Beth and Dan Concannon weren’t necessarily drawn to the early 1970s Colonial in Potomac that they first saw five years ago. But they were attracted to the two acres that each home in the community sat upon. The mature-treed lot and the peaceful vistas from both the front and back of the house clinched the deal.
Then the work began.
The Concannons met with James Rill of Bethesda-based Rill Architects as soon as they moved in. What they wanted, they told him, was a comfortable, relaxed family home and outdoor space for themselves and their two young sons (and the beloved family pooch, Louise).
“We didn’t want anything traditional and uptight,” says the couple. In other words, they didn’t want what the Montgomery County house initially was.
“It was a nondescript, builder-designed Colonial…very vanilla,” agrees Rill, who worked closely with his project manager, Kay Kim, on bringing the Concannons’ vision to life.
“But it was a great property in a great location.”
Much to the Concannons’ surprise, Rill didn’t suggest a major redo of the home. Instead, he recommended taking advantage of the space they did have, but tweaking it a bit to get the results they were looking for.
Simply by bumping out the back wall of the house six feet, removing several interior walls, and adding generously proportioned windows, Rill was able to accomplish the Concannons’ objective of creating a cohesive, light-filled space that took advantage of the home’s beautiful setting.
“We wanted to enjoy the property, but improve the flow,” says the couple.
The original home suffered from that ‘70s-era box-like effect, with all the rooms closed off from one another. Now a welcoming front portico beckons family and friends inside.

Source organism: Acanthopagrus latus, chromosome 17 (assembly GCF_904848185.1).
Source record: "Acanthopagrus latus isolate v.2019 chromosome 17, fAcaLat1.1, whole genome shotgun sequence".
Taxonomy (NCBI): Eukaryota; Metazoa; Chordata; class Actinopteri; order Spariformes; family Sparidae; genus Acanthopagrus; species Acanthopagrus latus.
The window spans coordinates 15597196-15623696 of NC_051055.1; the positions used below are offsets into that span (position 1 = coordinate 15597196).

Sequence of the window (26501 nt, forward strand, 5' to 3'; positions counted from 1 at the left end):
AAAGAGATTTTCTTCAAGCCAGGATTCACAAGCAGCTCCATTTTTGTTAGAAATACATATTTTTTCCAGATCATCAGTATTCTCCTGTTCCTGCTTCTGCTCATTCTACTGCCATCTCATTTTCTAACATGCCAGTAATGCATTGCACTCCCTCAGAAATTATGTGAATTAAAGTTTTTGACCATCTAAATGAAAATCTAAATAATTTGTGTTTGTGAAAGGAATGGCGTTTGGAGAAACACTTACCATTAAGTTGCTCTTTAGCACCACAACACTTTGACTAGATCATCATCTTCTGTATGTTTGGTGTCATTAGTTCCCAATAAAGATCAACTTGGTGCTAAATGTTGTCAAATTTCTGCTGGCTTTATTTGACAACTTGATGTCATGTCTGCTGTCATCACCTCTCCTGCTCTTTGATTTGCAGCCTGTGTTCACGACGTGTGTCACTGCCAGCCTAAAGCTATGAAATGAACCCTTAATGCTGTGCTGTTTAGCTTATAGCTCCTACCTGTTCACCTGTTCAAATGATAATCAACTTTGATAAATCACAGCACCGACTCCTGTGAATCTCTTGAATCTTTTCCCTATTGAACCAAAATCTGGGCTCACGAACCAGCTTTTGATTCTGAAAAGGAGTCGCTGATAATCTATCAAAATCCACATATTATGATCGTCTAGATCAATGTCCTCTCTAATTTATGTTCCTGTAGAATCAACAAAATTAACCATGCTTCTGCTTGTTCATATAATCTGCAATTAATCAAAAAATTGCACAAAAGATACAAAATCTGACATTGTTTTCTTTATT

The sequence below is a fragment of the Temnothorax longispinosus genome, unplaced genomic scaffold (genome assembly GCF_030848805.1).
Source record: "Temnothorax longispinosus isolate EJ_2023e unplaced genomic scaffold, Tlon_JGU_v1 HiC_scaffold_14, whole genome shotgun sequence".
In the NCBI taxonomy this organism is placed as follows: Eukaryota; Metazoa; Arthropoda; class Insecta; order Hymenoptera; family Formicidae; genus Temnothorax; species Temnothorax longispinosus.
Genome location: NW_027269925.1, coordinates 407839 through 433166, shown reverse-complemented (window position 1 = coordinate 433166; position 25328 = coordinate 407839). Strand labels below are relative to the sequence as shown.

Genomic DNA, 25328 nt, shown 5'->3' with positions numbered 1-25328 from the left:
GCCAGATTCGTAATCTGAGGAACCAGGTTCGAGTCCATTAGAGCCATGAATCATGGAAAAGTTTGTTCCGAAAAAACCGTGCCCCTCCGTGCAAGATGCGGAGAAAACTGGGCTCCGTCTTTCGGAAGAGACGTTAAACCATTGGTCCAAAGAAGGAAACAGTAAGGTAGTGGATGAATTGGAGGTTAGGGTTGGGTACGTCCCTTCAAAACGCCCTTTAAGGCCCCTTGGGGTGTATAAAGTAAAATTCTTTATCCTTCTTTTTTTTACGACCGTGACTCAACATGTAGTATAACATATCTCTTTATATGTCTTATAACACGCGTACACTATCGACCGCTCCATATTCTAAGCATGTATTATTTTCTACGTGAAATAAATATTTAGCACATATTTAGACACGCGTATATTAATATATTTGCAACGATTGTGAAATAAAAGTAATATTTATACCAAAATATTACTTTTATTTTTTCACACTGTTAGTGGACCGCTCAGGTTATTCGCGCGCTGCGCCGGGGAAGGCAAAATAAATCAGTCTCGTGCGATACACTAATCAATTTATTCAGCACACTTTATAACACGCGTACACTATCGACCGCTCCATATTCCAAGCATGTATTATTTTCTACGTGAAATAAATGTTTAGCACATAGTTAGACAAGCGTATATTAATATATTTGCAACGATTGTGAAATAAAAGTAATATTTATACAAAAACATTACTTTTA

To the right of the widened entry foyer lie the original living room, which has become a formal dining room that can seat 20-plus guests (both Concannons come from large families and enjoy entertaining), and a cozy study/office with a vaulted teak ceiling.
To the left of the foyer are the more casual family dining alcove that looks out over the gentle slope of the front lawn, a small study for Beth, which was formerly the laundry room (now located in the ample-sized mud room), and the expansive kitchen and family room.
The kitchen—Beth’s domain—features a teak-topped island which serves many purposes, from homework station to entertaining hub for the couple’s many get-togethers. White marble countertops and white cabinets give the room a clean, fresh appearance.
Just off the kitchen is the relaxing family room, bathed in soothing shades of creams and browns. In the winter, the family can cozy up in front of the stone fireplace, but when good weather draws them outdoors, you’ll find the parents, sons, and visiting friends and family in their backyard retreat, enjoying the salt-water pool, hot tub, outdoor dining area, and redesigned pool house that has become a home “not too far away” from home.
Like the rest of the house, the backyard space was livable, but needed “gussying up,” says Rill, who wanted to create a cozy, attractive outdoor living area for the family to enjoy.
A stone retaining wall, textured patios, outdoor fireplace with open pergola, and balconies off the second-floor master bedroom suite create both a sense of space and a sense of scale so that the house doesn’t appear to be looming over the pool.
“The rear courtyard becomes almost organic in feel,” says Rill.
The pool house was made both more attractive and more functional with the addition of horizontally grooved white beadboard walls, durable but attractive furniture that can stand up to wet bathing suits (and “lots of teenage boys and pizza!” says Beth), a small kitchen, and an updated bath.